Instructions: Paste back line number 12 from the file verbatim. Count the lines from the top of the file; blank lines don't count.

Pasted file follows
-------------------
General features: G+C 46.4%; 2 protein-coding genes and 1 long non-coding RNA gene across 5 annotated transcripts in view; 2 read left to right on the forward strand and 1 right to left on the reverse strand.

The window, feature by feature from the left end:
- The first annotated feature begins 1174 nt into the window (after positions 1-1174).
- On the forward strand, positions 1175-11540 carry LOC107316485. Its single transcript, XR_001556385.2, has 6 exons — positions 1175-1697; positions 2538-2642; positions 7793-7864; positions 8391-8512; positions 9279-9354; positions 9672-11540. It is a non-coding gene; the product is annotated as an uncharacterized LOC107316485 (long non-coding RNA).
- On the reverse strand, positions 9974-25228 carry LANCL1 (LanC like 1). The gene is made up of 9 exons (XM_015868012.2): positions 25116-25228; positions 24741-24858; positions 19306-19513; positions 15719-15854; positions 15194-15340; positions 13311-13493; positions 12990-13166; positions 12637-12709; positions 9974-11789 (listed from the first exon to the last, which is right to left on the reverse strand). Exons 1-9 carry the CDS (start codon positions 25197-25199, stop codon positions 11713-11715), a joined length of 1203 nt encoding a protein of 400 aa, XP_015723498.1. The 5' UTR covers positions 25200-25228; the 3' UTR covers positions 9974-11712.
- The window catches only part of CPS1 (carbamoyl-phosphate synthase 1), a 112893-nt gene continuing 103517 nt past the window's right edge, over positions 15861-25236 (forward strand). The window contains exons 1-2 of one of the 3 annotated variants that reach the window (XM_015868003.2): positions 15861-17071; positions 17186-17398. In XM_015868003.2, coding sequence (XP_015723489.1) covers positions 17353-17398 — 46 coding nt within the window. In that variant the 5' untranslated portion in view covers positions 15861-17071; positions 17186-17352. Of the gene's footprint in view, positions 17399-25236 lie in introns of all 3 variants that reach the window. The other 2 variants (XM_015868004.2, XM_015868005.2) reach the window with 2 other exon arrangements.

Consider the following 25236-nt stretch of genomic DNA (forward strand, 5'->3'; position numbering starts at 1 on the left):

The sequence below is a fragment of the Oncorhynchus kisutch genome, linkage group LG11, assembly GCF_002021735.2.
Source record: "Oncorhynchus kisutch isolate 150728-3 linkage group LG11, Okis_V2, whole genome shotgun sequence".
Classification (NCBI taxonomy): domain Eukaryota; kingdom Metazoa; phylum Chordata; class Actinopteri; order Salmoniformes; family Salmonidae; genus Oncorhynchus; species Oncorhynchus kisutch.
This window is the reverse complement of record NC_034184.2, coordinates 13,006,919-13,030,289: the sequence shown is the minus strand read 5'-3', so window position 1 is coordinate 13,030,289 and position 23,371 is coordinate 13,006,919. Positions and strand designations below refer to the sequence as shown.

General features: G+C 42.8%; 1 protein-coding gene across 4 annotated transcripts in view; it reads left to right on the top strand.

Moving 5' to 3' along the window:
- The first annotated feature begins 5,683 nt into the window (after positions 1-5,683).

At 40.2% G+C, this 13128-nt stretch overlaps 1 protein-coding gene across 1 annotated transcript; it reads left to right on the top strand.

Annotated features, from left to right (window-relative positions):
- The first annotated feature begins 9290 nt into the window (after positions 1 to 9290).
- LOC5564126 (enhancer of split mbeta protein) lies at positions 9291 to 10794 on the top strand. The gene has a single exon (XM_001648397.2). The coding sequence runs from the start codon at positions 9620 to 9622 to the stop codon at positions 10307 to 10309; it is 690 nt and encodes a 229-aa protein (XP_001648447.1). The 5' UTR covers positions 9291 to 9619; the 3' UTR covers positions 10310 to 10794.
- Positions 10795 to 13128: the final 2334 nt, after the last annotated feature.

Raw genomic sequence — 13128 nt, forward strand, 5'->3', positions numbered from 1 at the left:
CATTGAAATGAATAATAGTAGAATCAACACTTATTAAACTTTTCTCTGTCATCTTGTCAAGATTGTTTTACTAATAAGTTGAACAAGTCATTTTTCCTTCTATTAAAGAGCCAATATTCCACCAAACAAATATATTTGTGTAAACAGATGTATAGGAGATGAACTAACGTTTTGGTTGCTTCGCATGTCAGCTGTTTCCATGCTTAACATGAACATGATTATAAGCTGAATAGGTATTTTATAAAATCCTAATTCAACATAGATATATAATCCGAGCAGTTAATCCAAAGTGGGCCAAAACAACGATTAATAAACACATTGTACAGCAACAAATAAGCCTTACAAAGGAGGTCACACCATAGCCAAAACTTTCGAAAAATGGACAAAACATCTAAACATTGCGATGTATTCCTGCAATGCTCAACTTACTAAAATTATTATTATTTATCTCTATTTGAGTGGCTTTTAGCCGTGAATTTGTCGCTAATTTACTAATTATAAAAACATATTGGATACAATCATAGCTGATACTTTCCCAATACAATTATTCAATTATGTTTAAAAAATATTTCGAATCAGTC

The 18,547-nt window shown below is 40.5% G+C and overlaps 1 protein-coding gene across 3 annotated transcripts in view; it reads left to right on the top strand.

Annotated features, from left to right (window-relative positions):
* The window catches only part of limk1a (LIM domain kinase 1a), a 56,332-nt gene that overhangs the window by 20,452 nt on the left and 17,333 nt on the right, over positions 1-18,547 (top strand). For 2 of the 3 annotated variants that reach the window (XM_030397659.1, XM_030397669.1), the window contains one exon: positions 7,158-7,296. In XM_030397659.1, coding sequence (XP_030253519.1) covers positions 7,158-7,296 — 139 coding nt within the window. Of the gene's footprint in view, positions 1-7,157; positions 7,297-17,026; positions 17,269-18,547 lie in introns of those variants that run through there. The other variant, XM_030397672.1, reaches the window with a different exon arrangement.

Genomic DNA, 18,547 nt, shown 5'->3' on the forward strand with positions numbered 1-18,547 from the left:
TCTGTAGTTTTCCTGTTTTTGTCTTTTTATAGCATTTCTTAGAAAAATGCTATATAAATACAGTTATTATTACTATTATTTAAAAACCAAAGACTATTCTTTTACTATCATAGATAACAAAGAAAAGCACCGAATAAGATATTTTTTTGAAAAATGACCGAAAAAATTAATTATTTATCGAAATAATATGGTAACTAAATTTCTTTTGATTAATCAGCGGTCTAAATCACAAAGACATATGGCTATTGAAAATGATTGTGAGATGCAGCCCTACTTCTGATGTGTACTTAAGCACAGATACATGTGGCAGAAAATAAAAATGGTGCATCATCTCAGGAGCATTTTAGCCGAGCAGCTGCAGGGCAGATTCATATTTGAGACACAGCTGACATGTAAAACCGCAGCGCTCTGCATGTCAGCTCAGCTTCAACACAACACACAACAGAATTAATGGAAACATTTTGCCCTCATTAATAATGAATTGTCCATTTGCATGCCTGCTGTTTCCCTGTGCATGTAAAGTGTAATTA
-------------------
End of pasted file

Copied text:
General features: G+C 42.8%; 1 protein-coding gene across 4 annotated transcripts in view; it reads left to right on the top strand.